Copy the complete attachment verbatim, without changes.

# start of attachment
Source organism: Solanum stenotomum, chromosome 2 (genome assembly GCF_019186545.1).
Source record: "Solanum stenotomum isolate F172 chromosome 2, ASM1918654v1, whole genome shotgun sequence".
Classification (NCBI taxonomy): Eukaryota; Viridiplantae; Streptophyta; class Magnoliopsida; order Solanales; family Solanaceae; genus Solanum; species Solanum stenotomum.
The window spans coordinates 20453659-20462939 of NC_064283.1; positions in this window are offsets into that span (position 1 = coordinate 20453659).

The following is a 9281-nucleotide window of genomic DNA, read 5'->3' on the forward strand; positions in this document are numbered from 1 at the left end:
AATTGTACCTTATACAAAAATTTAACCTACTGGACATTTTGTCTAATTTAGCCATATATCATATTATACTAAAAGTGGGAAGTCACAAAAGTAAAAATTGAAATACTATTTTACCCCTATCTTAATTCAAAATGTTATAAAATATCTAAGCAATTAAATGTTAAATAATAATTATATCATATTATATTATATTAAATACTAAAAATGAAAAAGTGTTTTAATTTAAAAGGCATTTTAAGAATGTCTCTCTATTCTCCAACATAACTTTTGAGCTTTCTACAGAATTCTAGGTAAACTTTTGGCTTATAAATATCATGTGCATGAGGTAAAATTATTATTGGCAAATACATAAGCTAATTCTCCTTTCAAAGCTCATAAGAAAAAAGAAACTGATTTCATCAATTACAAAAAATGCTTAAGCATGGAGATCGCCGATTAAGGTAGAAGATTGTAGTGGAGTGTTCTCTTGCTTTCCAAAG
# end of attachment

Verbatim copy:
Source organism: Solanum stenotomum, chromosome 2 (genome assembly GCF_019186545.1).
Source record: "Solanum stenotomum isolate F172 chromosome 2, ASM1918654v1, whole genome shotgun sequence".
Classification (NCBI taxonomy): Eukaryota; Viridiplantae; Streptophyta; class Magnoliopsida; order Solanales; family Solanaceae; genus Solanum; species Solanum stenotomum.
The window spans coordinates 20453659-20462939 of NC_064283.1; positions in this window are offsets into that span (position 1 = coordinate 20453659).

The following is a 9281-nucleotide window of genomic DNA, read 5'->3' on the forward strand; positions in this document are numbered from 1 at the left end:
AATTGTACCTTATACAAAAATTTAACCTACTGGACATTTTGTCTAATTTAGCCATATATCATATTATACTAAAAGTGGGAAGTCACAAAAGTAAAAATTGAAATACTATTTTACCCCTATCTTAATTCAAAATGTTATAAAATATCTAAGCAATTAAATGTTAAATAATAATTATATCATATTATATTATATTAAATACTAAAAATGAAAAAGTGTTTTAATTTAAAAGGCATTTTAAGAATGTCTCTCTATTCTCCAACATAACTTTTGAGCTTTCTACAGAATTCTAGGTAAACTTTTGGCTTATAAATATCATGTGCATGAGGTAAAATTATTATTGGCAAATACATAAGCTAATTCTCCTTTCAAAGCTCATAAGAAAAAAGAAACTGATTTCATCAATTACAAAAAATGCTTAAGCATGGAGATCGCCGATTAAGGTAGAAGATTGTAGTGGAGTGTTCTCTTGCTTTCCAAAG